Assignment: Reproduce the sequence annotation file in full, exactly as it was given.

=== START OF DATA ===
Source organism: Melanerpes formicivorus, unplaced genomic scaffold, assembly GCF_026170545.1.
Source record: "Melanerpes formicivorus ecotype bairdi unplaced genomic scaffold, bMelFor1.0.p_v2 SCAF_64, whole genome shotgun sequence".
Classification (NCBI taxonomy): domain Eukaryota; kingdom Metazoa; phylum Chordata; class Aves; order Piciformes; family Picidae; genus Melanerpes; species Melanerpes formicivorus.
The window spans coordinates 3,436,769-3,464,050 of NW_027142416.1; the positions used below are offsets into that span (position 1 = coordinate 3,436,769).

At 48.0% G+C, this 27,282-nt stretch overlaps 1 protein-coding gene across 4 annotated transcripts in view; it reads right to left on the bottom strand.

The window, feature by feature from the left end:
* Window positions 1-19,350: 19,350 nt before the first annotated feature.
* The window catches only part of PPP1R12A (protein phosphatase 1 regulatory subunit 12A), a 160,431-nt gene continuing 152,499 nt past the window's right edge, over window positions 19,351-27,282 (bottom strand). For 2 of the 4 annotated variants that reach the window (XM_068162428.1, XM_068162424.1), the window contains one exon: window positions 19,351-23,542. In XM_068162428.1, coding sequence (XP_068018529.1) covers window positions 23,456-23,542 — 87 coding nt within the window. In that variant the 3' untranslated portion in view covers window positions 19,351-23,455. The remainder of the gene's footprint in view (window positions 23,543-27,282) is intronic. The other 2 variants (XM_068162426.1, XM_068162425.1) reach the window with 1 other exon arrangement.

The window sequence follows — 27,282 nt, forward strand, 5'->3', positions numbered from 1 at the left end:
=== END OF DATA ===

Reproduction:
Source organism: Melanerpes formicivorus, unplaced genomic scaffold, assembly GCF_026170545.1.
Source record: "Melanerpes formicivorus ecotype bairdi unplaced genomic scaffold, bMelFor1.0.p_v2 SCAF_64, whole genome shotgun sequence".
Classification (NCBI taxonomy): domain Eukaryota; kingdom Metazoa; phylum Chordata; class Aves; order Piciformes; family Picidae; genus Melanerpes; species Melanerpes formicivorus.
The window spans coordinates 3,436,769-3,464,050 of NW_027142416.1; the positions used below are offsets into that span (position 1 = coordinate 3,436,769).

At 48.0% G+C, this 27,282-nt stretch overlaps 1 protein-coding gene across 4 annotated transcripts in view; it reads right to left on the bottom strand.

The window, feature by feature from the left end:
* Window positions 1-19,350: 19,350 nt before the first annotated feature.
* The window catches only part of PPP1R12A (protein phosphatase 1 regulatory subunit 12A), a 160,431-nt gene continuing 152,499 nt past the window's right edge, over window positions 19,351-27,282 (bottom strand). For 2 of the 4 annotated variants that reach the window (XM_068162428.1, XM_068162424.1), the window contains one exon: window positions 19,351-23,542. In XM_068162428.1, coding sequence (XP_068018529.1) covers window positions 23,456-23,542 — 87 coding nt within the window. In that variant the 3' untranslated portion in view covers window positions 19,351-23,455. The remainder of the gene's footprint in view (window positions 23,543-27,282) is intronic. The other 2 variants (XM_068162426.1, XM_068162425.1) reach the window with 1 other exon arrangement.

The window sequence follows — 27,282 nt, forward strand, 5'->3', positions numbered from 1 at the left end: